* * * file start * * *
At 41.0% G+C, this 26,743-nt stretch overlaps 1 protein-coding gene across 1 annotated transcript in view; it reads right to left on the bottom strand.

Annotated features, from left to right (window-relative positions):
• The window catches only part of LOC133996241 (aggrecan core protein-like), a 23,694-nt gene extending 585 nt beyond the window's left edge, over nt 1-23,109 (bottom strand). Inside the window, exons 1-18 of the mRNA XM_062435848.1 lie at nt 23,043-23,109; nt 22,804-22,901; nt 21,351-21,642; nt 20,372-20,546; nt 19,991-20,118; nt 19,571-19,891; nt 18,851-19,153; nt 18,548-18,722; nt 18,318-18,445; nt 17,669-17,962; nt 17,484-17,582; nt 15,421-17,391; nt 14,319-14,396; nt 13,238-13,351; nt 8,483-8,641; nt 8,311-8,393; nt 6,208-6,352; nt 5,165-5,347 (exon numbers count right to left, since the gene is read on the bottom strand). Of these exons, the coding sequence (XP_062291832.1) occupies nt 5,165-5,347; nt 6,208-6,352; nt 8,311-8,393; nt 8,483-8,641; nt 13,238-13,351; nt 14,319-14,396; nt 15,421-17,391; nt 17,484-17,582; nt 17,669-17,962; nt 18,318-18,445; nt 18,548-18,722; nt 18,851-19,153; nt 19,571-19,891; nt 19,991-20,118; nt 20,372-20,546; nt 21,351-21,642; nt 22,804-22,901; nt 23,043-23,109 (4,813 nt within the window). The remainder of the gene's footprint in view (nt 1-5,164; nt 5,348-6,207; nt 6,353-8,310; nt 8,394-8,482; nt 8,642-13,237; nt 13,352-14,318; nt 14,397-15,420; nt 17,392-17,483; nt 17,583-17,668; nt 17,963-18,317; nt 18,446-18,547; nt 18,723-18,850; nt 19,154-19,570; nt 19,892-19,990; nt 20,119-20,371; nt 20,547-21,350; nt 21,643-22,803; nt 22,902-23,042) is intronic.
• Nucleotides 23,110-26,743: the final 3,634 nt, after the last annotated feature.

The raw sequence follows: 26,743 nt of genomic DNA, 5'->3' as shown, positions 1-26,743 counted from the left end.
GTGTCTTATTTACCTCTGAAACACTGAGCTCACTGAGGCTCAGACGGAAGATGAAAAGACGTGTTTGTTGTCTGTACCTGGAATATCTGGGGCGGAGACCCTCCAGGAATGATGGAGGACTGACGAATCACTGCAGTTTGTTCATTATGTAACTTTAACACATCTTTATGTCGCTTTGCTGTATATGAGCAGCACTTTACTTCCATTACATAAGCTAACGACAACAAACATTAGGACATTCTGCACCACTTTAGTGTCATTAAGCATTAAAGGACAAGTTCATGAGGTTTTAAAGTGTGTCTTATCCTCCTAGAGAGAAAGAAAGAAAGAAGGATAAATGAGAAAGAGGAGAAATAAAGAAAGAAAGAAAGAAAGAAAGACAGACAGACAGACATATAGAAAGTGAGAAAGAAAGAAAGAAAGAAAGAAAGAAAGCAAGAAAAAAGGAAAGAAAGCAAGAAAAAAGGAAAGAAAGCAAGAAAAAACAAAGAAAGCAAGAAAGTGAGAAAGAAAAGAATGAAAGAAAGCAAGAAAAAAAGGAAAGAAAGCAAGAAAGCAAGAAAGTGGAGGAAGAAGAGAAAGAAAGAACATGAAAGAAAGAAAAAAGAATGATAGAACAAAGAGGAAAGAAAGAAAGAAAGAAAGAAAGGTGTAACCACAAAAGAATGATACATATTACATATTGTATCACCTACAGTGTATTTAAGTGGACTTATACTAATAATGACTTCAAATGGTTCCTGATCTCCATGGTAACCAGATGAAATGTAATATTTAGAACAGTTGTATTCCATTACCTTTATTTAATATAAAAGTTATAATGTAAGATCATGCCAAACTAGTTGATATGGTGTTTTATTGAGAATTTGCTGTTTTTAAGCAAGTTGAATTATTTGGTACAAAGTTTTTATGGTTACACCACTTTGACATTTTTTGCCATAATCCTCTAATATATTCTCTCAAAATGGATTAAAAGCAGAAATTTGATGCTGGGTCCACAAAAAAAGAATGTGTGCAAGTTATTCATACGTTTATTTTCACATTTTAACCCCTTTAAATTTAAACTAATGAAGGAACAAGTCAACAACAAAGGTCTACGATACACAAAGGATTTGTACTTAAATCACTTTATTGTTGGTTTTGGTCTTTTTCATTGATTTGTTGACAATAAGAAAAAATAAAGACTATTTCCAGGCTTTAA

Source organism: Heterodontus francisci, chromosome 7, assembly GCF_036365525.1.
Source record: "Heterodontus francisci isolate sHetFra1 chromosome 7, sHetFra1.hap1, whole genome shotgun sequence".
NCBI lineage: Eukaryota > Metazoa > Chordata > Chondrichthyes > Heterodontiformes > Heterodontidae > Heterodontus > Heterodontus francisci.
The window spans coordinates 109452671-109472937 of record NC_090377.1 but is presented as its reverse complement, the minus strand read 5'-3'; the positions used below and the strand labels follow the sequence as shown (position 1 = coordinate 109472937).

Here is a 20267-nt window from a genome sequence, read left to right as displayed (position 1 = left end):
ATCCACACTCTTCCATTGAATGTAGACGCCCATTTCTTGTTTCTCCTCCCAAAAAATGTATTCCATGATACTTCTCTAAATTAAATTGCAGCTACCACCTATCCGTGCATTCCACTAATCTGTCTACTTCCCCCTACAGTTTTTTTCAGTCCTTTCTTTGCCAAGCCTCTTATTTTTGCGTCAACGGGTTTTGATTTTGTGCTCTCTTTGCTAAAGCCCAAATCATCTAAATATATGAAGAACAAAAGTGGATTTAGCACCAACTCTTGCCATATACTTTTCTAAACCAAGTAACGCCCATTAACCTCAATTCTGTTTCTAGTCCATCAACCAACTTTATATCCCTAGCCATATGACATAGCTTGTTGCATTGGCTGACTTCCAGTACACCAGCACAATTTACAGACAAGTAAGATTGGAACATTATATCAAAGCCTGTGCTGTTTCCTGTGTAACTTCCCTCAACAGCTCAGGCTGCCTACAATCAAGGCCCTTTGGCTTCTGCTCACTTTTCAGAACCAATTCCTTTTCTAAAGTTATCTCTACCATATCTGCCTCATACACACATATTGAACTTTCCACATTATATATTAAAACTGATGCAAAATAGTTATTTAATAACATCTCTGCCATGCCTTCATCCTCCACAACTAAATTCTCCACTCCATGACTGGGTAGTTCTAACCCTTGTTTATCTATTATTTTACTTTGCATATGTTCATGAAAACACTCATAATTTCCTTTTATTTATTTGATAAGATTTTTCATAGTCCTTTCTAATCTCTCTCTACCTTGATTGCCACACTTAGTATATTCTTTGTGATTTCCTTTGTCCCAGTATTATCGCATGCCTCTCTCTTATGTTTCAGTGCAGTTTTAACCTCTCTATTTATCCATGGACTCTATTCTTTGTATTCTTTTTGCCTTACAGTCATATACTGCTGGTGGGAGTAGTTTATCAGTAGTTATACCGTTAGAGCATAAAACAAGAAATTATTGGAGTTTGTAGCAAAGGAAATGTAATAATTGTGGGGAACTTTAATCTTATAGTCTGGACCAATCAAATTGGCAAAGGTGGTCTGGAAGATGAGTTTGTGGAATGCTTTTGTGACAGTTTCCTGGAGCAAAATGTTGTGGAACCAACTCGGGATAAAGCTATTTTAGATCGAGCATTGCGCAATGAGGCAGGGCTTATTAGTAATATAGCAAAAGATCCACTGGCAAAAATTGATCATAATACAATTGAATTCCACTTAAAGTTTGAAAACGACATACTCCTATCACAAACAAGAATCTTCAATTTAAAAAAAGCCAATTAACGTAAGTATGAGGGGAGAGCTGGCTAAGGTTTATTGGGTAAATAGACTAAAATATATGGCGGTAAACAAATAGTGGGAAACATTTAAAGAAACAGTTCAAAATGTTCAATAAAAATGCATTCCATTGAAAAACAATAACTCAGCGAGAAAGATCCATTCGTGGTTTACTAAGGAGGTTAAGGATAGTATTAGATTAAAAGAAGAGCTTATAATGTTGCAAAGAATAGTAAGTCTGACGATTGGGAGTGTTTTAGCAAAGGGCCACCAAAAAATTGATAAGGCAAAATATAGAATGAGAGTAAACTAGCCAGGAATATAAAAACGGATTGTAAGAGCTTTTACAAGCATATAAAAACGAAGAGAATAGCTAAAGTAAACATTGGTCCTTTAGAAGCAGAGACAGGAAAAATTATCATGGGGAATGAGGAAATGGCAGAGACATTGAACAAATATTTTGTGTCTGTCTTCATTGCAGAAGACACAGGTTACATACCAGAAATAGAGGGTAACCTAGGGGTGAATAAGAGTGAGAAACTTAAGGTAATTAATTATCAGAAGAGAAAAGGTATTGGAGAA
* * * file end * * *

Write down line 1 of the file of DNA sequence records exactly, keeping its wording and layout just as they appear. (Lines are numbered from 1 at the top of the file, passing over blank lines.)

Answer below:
At 41.0% G+C, this 26,743-nt stretch overlaps 1 protein-coding gene across 1 annotated transcript in view; it reads right to left on the bottom strand.